By Ameera Steward
The Birmingham Times
For Kevin Brown, founder of and trainer at Xtreme Fitness and Performance in downtown Birmingham, he and the business are one in the same.
“If you take this away from me, I probably wouldn’t know what my next step would be. … I couldn’t see myself waking up doing anything else but this,” said Brown, 33. “It’s very rewarding to see some of the things we’ve been able to accomplish, to see some of the things a lot of our clients have been able to accomplish, as well.”
Brown, who founded his business in 2010, has trained dozens of high school, college, and professional athletes, including former University of Alabama (UA) football stars Marcell Dareus, a Huffman High School grad who plays for the National Football League (NFL) Jacksonville Jaguars, and Deron Payne, a Shades Valley High School grad who plays for the Washington Redskins.
Brown grew up in Fairfield, Ala., seeing his parents hate going to work, so he always wanted to do something he loved.
“I tell people all the time, ‘If you’re getting into this type of business to get rich, it’s not the business for you.’ You truly have to have a passion for doing it and helping people,” he said. “[For] any and everybody that walks through my door, I try to do whatever I can to put them in a position to be successful.”
Brown, who has been a trainer for more than 13 years, opened Xtreme Fitness and Performance in 2010. He has been an athlete for most of his life, starting around age 5. He played three sports at Fairfield High School and went on to play football at Miles College.
In 2005, Brown suffered a devastating injury, rupturing a vertebra that pressed on his spinal cord. He needed surgery, after which it took more than a week for him to regain movement in his legs. He believes having a strong neck, which was able to absorb some of the impact, protected him from a more serious injury.
“That was a real challenging time of my life, just being able to condition myself to get healthy again,” he said. “Even after my surgery, … I still had to ease my way back into doing certain things.”
Even before his injury, Brown was interested in a career related to health and fitness and strength and conditioning. After graduating from Miles College in 2008 and rehabbing from his surgery, however, he learned the importance of regular workouts.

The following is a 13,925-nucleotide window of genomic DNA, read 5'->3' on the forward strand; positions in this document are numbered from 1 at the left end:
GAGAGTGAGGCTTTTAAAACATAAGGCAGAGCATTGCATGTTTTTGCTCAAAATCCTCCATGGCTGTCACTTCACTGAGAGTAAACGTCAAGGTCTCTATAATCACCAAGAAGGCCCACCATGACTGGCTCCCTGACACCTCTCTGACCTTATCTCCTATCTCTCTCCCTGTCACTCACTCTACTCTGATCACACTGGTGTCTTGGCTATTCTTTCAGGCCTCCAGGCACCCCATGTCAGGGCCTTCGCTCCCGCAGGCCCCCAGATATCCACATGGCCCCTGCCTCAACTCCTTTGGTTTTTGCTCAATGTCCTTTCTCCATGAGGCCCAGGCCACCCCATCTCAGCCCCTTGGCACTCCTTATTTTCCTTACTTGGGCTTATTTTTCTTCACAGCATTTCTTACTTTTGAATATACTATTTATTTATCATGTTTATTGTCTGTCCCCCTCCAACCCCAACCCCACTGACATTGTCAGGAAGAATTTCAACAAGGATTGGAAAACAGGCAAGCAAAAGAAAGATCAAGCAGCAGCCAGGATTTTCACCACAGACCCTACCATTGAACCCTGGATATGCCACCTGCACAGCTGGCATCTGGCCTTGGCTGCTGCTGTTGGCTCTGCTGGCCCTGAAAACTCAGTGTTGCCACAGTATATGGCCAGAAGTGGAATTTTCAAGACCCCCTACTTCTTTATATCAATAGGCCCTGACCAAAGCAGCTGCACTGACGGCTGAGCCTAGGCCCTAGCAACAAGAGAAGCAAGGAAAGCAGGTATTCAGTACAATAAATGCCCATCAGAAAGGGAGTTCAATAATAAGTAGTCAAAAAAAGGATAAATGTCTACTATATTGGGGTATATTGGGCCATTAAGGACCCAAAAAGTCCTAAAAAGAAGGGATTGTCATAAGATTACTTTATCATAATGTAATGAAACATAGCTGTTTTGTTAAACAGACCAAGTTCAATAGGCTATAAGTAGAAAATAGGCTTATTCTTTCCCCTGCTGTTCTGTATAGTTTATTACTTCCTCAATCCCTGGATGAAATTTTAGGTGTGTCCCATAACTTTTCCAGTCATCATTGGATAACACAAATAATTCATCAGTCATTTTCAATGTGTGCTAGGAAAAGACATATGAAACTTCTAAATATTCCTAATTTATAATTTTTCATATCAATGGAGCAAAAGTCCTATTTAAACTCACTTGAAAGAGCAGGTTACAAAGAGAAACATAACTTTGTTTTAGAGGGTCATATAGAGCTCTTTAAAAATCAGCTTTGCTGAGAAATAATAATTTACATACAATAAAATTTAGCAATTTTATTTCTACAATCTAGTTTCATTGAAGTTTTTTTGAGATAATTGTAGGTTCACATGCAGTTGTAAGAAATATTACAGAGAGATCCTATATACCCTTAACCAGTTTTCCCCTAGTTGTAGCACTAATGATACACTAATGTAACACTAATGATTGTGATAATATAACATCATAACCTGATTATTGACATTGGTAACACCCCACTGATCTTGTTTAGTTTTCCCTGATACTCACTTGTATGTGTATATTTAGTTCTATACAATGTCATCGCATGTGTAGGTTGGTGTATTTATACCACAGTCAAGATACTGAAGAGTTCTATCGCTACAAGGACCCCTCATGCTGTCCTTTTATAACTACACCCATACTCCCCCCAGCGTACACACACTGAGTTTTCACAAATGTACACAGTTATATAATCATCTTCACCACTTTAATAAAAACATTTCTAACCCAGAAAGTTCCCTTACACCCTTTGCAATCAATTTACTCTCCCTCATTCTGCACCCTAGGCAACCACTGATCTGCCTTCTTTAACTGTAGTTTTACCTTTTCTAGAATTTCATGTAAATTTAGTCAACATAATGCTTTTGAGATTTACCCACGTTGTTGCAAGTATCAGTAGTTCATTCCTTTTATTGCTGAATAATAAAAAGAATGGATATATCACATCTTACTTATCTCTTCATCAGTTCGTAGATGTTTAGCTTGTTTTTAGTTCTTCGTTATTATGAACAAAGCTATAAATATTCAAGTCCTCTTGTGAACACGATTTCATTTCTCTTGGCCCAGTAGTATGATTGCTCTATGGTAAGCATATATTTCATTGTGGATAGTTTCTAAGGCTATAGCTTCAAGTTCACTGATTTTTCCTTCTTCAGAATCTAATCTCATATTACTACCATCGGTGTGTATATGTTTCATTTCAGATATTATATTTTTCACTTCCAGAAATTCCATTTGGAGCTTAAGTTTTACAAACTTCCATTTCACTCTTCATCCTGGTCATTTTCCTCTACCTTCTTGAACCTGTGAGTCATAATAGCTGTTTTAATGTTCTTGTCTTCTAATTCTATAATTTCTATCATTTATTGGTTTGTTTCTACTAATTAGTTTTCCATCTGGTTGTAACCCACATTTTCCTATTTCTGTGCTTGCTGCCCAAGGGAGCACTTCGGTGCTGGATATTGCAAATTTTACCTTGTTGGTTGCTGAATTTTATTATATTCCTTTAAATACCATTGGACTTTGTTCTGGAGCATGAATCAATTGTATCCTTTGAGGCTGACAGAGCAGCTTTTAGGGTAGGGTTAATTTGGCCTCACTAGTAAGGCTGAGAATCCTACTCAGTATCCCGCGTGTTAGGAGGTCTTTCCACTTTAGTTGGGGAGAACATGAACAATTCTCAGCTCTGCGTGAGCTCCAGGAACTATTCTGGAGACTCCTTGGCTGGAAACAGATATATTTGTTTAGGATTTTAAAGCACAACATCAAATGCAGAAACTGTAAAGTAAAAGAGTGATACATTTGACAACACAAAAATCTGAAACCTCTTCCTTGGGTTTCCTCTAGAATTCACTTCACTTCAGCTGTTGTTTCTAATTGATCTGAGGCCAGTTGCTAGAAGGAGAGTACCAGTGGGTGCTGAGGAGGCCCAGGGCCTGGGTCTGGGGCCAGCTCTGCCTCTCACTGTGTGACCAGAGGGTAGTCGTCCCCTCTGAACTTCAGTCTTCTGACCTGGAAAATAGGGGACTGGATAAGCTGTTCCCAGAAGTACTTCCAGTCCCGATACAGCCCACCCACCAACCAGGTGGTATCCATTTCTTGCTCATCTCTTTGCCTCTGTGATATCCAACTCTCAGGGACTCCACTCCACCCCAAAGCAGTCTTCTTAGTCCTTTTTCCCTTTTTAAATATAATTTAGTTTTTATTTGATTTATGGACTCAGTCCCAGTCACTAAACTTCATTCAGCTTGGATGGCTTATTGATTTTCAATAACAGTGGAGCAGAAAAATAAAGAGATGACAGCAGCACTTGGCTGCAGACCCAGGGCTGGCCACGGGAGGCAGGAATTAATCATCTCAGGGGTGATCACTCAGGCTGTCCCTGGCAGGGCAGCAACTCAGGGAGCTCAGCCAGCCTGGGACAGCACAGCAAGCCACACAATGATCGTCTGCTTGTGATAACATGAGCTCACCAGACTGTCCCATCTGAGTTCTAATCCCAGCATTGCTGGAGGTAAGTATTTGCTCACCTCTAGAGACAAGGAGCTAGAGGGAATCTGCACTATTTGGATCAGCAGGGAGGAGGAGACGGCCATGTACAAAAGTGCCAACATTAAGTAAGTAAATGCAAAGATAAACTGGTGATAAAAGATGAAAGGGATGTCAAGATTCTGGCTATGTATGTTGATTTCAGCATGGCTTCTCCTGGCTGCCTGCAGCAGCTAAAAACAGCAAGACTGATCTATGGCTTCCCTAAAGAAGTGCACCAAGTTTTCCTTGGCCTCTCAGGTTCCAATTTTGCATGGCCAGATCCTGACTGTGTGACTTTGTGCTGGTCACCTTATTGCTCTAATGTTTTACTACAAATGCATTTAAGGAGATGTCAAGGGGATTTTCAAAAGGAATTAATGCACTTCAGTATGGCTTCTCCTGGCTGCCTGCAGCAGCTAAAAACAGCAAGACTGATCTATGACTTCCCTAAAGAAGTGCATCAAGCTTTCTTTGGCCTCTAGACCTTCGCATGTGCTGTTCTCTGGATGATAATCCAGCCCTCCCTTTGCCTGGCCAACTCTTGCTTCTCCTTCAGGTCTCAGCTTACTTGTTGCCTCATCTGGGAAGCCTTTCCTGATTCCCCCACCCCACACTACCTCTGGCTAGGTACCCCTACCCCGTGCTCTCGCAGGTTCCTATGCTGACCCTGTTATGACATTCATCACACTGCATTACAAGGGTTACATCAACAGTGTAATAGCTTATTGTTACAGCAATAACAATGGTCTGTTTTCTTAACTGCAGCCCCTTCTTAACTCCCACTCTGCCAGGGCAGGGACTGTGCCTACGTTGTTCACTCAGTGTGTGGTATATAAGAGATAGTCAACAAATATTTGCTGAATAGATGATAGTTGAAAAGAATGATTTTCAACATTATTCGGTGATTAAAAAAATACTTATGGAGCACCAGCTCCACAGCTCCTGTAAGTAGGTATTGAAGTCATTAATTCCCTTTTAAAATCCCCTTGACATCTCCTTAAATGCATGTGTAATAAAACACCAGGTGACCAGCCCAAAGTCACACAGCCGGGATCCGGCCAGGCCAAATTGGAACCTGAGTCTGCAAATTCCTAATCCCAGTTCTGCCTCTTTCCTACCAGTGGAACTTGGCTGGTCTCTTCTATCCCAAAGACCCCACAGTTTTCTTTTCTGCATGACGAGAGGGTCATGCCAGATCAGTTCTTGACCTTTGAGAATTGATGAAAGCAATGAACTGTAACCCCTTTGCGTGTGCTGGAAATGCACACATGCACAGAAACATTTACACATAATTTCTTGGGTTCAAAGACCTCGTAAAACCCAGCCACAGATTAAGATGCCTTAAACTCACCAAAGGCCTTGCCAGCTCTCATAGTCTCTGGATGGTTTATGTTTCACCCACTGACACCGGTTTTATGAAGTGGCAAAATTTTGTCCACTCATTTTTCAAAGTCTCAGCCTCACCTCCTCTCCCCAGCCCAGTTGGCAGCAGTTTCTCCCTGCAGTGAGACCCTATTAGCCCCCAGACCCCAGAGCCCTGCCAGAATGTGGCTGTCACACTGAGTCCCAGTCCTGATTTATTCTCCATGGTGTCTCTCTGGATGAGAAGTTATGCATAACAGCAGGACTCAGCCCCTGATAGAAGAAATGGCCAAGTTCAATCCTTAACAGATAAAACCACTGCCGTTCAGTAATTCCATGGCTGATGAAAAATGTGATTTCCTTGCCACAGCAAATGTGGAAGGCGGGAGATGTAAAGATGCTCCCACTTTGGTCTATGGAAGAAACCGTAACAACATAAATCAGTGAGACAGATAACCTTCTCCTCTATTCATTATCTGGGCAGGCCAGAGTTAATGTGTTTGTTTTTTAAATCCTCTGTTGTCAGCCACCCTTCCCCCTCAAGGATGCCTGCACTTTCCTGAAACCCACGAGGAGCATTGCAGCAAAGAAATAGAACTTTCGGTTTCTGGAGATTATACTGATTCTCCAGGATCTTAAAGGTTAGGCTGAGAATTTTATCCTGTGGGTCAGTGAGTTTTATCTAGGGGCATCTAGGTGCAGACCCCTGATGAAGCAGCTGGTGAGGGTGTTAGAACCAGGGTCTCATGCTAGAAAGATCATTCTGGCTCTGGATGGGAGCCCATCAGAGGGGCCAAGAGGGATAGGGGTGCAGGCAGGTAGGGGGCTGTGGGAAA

“[I] did physical therapy once or twice a week, … [but] I had a lot of nerve damage from [my] injury,” he said.
To make sure “everything was functioning like it was supposed to,” Brown began training part time at a few local facilities.
“The way I was conditioned and the way I worked out at the time … honestly saved my life from being in a wheelchair for the rest of my life,” said Brown, whose injury was similar to that of the late actor Christopher Reeves, who never regained the ability to walk.
It took Brown about three months to get back into his normal routine. As he recovered, he started building a clientele of people interested in personal training, mainly among those who wanted to lose a few pounds and a few athletes looking to stay in shape. He operated out of a few downtown locations before settling into in his current space in the 1500 block of Third Ave. South, where he set up shop in June 2018.
Brown holds himself and clients accountable.
“I take pride in continuing to educate myself about what I can do different to make my clients better,” he said. “[I also believe in] accountability, … being that person to hold them accountable for what they need to do or whatever that goal is.”
Every year, Brown seeks certification in a different area; in 2018, his focus was human movement and biomechanics. He also believes in strengthening his mind, so he is an avid reader; the most recent book he read was “The System: Soviet Periodization Adapted for the American Strength Coach,” by Jeremy Hall, Johnny Parker, Al Miller, Dan Reeves, and Rob Panariello. Brown winds down from his day by making time to read and study.
Beyond the Gym
Brown does speaking engagements and assists area schools with strength and conditioning programs.
“We do on-site strength and conditioning at a few high schools, and a lot more schools started reaching out to us,” he said.
Brown enjoys mentoring, as well: “If the Lord put me in a position here to do what I do, it’ll be a shame if I don’t help the next person that’s coming up to do it,” he said.
Though Brown spends a lot of time around coaches and athletes who provide motivation, his greatest inspiration is his mom, Glenda Brown-Wade, who lives in Pinson, Ala. He is motivated by her strength and the sacrifices she made for him and his sisters.
“She was one of the first people I spoke to about [my interest in the personal training] industry. …This a non-traditional career. … [Most of my] family, pretty much all my uncles and cousins, … are blue collar, … so when I branched off and said, ‘Hey, this is what I want to do,” everybody else asked, ‘You sure?’ My mom said, ‘If this is what you want to do, do it.’”
Xtreme Fitness and Performance can be reached at 1509 3rd Ave S, Birmingham, AL 35233, (205) 687-0090